In August this year the European Migration Network published a report on illegal employment of third-country nationals in the EU.
The comparative study covered 23 Member States and addressed the issues of statistical data, preventive measures, identification, sanctions for employers and outcomes for third-country nationals.
Being the UE’s policy objective, tackling illegal employment brings states to adopt new measures and practices in this regard. Apart from introducing or increasing sanctions (while the actual application of sanctions plays big part in them having a deterrent effect) states employ wider array of measures, such as for example establishing lists of ‘trusted’ or ‘unreliable’ employers (forms of them existing in the Czech Republic or Denmark, where employers found guilty of illegal employment of foreigners would be excluded from public contracts). One of the most common preventive measures employed by the states are awareness and information campaigns.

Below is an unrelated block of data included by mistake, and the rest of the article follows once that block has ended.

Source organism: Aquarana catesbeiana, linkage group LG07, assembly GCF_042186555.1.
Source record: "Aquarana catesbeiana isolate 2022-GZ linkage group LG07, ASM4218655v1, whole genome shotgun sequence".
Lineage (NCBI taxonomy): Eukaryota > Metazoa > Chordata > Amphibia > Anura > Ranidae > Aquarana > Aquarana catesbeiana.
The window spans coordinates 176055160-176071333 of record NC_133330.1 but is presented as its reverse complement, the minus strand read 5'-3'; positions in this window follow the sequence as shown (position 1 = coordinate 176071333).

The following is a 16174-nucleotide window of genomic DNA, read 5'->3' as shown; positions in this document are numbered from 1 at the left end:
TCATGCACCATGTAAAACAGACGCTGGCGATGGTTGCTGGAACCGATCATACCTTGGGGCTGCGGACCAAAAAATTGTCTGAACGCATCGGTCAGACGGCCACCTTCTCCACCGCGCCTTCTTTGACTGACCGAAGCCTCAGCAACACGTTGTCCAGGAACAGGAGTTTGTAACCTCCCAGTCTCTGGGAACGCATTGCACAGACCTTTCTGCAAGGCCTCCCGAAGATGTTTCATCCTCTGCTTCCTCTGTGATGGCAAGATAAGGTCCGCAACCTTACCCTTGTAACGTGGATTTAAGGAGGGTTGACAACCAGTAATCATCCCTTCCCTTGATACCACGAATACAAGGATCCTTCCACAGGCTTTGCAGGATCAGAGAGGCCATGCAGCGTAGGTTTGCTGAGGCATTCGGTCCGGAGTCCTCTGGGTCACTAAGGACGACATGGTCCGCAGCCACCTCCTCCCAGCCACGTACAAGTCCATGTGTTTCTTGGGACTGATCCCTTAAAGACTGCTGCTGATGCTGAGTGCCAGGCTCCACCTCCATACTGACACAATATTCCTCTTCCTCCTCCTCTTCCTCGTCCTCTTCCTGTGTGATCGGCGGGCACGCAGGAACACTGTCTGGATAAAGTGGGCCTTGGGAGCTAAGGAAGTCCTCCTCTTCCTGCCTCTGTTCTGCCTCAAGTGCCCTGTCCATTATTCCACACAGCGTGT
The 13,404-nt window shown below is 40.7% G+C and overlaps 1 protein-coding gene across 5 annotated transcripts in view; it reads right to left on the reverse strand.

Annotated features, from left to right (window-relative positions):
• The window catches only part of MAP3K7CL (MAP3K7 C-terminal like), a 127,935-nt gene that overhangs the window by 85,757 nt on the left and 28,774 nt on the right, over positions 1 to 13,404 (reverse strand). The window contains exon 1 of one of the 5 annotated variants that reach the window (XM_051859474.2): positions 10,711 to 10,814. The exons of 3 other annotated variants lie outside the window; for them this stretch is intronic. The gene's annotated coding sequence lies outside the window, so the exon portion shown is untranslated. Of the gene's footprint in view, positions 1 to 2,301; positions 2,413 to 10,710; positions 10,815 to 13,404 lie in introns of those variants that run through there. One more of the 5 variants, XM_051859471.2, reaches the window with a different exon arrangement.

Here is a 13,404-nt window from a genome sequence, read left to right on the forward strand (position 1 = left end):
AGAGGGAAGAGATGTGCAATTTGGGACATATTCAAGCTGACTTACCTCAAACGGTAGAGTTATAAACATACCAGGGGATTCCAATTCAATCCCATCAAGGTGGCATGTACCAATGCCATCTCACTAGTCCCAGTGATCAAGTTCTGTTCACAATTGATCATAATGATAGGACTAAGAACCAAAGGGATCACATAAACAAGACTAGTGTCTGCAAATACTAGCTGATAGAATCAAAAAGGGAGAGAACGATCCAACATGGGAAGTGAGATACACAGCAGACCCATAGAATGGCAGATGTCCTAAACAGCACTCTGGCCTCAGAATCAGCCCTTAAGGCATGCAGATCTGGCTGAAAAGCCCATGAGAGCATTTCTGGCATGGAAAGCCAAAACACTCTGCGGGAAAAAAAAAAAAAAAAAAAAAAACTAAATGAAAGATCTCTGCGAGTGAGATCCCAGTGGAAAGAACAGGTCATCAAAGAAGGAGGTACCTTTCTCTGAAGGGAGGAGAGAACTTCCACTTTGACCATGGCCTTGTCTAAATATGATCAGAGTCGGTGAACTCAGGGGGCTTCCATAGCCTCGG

The report addressed the question of compensation of unpaid wages for foreigners found to be illegally employed. The report shows, sadly, that there is some reluctance on the part of foreigners to claim for back payments.
As the report did not cover Poland it can be mentioned here, that the Polish law introduces strict obligations for employers regarding the verification of the foreigners legal status as well as sanctions for employing migrants staying illegaly. At the same time the law provides foreigners with a possibility of claiming unpaid wages from the employers.